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United States v. Wilson

United States District Court, W.D. Michigan, Southern Division

December 5, 2019




         Before the Court is a motion to vacate, set aside, or correct sentence under 28 U.S.C. § 2255, and supplement thereto, filed by Defendant William Hugh Wilson (ECF Nos. 99, 102). The Government has filed a response to the motion, arguing that the grounds for relief are meritless and/or procedurally defaulted. The Court agrees with the Government. Accordingly, the motion under § 2255 will be denied.

         I. Background

         On January 5, 2017, Michigan authorities executed a search warrant at a residence in Kalamazoo, Michigan, after an informant purchased cocaine from that location on two occasions. The informant identified Defendant as the one who sold him cocaine during the first purchase. After entering the residence, police discovered four firearms-including two shotguns, a revolver and a pistol-as well as 5 grams of cocaine, digital scales, plastic baggies, a crack pipe, and razor blades. At the time, Defendant was a convicted felon. He had been convicted of possession with intent to deliver less than 50 grams of controlled substances, in violation of Mich. Comp. Laws § 333.7401(2)(a)(iv), on five previous occasions.

         On February 23, 2017, a grand jury returned an indictment charging Defendant with being a felon in possession of a firearm, in violation of 18 U.S.C. § 922(g)(1) (Count 1), as well as possession with intent to distribute cocaine, in violation of 21 U.S.C. § 841(a)(1) (Count 2).

         On June 1, 2017, Defendant pleaded guilty to Count 1 in exchange for the dismissal of Count 2. Under a plea agreement, the Government agreed to recommend a sentence at the low end of the Sentencing Guidelines range, and to not oppose a reduction in Defendant's offense level for acceptance of responsibility. (Plea Agreement, ECF No. 46, PageID.94.)

         The Final Presentence Investigation Report (“PIR”) calculated Defendant's recommended range of sentence under the Sentencing Guidelines as 262 to 327 months, based on a total offense level of 34 and a criminal history category of VI. (PIR, ECF No. 61, PageID.246.) The PIR set the offense level at 34 because Defendant is an “armed career criminal” under the Armed Career Criminal Act (ACCA), 18 U.S.C. § 924(e). See U.S.S.G. § 4B1.4 (2016) (setting the offense level at 34 for armed career criminals). Defendant had at least three prior convictions for a “serious drug offense, ” as that term is defined in 18 U.S.C. § 924(e)(2)(A). All five of his prior drug convictions are serious drug offenses because each of them was punishable by up to 20 years in prison. See Mich. Comp. Laws § 333.7401(2)(a)(iv).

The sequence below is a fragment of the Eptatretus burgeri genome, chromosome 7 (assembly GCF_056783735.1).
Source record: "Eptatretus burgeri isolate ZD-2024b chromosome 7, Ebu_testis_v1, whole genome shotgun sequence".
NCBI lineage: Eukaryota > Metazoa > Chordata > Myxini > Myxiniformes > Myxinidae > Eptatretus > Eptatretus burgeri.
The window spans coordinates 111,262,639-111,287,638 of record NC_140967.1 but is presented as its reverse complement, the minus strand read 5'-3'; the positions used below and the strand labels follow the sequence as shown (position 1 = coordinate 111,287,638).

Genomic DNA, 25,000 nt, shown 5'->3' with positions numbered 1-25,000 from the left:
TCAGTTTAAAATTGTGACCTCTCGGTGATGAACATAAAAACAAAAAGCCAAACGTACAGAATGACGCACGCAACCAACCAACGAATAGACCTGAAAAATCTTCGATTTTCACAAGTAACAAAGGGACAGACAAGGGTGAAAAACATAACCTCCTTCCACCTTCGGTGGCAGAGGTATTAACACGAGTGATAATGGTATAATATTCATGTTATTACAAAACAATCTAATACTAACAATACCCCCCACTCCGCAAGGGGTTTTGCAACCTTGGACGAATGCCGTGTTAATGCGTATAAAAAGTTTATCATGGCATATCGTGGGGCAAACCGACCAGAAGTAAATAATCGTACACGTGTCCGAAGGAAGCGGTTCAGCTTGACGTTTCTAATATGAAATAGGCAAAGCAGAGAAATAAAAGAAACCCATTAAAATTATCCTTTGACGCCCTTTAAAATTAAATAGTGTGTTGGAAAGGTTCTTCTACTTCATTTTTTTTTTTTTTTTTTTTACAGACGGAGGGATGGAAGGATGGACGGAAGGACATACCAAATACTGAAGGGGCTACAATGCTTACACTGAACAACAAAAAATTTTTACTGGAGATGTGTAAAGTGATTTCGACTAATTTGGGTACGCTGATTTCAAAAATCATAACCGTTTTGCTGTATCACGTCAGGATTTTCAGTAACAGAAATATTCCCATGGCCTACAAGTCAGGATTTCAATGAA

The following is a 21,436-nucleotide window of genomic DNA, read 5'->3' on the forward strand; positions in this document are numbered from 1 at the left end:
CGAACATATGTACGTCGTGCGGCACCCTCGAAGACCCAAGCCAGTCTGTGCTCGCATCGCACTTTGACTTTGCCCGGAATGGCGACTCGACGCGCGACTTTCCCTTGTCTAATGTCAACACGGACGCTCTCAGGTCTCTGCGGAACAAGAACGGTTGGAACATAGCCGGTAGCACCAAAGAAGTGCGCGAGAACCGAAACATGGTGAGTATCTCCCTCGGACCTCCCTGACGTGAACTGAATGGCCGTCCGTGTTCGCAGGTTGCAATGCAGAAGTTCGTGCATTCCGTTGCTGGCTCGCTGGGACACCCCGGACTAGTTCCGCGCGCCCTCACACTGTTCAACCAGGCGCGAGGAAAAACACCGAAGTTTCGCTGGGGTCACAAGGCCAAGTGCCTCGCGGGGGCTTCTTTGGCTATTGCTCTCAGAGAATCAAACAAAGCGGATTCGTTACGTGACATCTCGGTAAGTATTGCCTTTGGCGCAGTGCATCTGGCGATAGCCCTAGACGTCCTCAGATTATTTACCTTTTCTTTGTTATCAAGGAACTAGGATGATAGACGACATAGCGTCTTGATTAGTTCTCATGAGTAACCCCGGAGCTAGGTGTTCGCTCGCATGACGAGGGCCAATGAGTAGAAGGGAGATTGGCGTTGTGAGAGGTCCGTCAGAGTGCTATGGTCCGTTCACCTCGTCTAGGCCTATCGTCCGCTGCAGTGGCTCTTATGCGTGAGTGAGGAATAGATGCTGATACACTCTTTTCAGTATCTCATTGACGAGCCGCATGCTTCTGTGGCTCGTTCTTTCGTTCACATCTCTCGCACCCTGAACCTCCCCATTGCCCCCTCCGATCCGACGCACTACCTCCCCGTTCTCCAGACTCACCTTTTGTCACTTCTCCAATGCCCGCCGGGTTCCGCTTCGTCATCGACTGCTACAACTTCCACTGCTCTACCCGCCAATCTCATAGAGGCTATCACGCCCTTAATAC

The PIR determined that Defendant was not eligible for any credit for acceptance of responsibility (see PIR, PageID.220), but Defendant's counsel objected to that determination and the Court granted the objection. (Sentencing Tr., ECF No. 82, PageID.538.) Accordingly, the Court reduced the total offense level to 31, resulting in a sentencing range of 188 to 235 months. The Court sentenced Defendant near the bottom of the guidelines range to 204 months in prison.

         Defendant appealed his sentence, arguing that the ACCA enhancement did not apply because his prior drug convictions involved small quantities of drugs and, thus, were not “serious drug offenses.” The Court of Appeals rejected that argument and affirmed this Court's judgment. See United States v. Wilson, No. 17-2324 (6th Cir. July 16, 2018). It also noted that Defendant had “knowingly and voluntarily” waived his right to appeal. Id.

         Defendant now raises the following grounds for relief in his motion under § 2255 and supplement thereto:[1]

I. This court lacks subject matter jurisdiction over this case.
II. The plea in this matter is inadmissible evidence.
III. [Defendant's] prior state drug convictions do not qualify as a serious drug offense for (ACCA) enhancement.

(§ 2255 Motion, ECF No. 99, PageID.642, 643; Mot. to Supplement, ECF No. 102, PageID.711.)

         II. Standards

         A. Merits

         A prisoner who moves to vacate his sentence under § 2255 must show that the sentence was imposed in violation of the Constitution or laws of the United States, that the court was without jurisdiction to impose such a sentence, that the sentence was in excess of the maximum authorized by law, or that it is otherwise subject to collateral attack. 28 U.S.C. § 2255. To prevail on a § 2255 motion “a petitioner must demonstrate the existence of an error of constitutional magnitude which had a substantial and injurious effect or influence on the guilty plea or the jury's verdict.” Humphress v. United States, 398 F.3d 855, 858 (6th Cir. 2005) (quoting Griffin v. United States, 330 F.3d 733, 736 (6th Cir. 2003)). Non-constitutional errors are generally outside the scope of § 2255 relief. United States v. Cofield, 233 F.3d 405, 407 (6th Cir. 2000). A petitioner can prevail on a § 2255 motion alleging non-constitutional error only by establishing a “fundamental defect which inherently results in a ...

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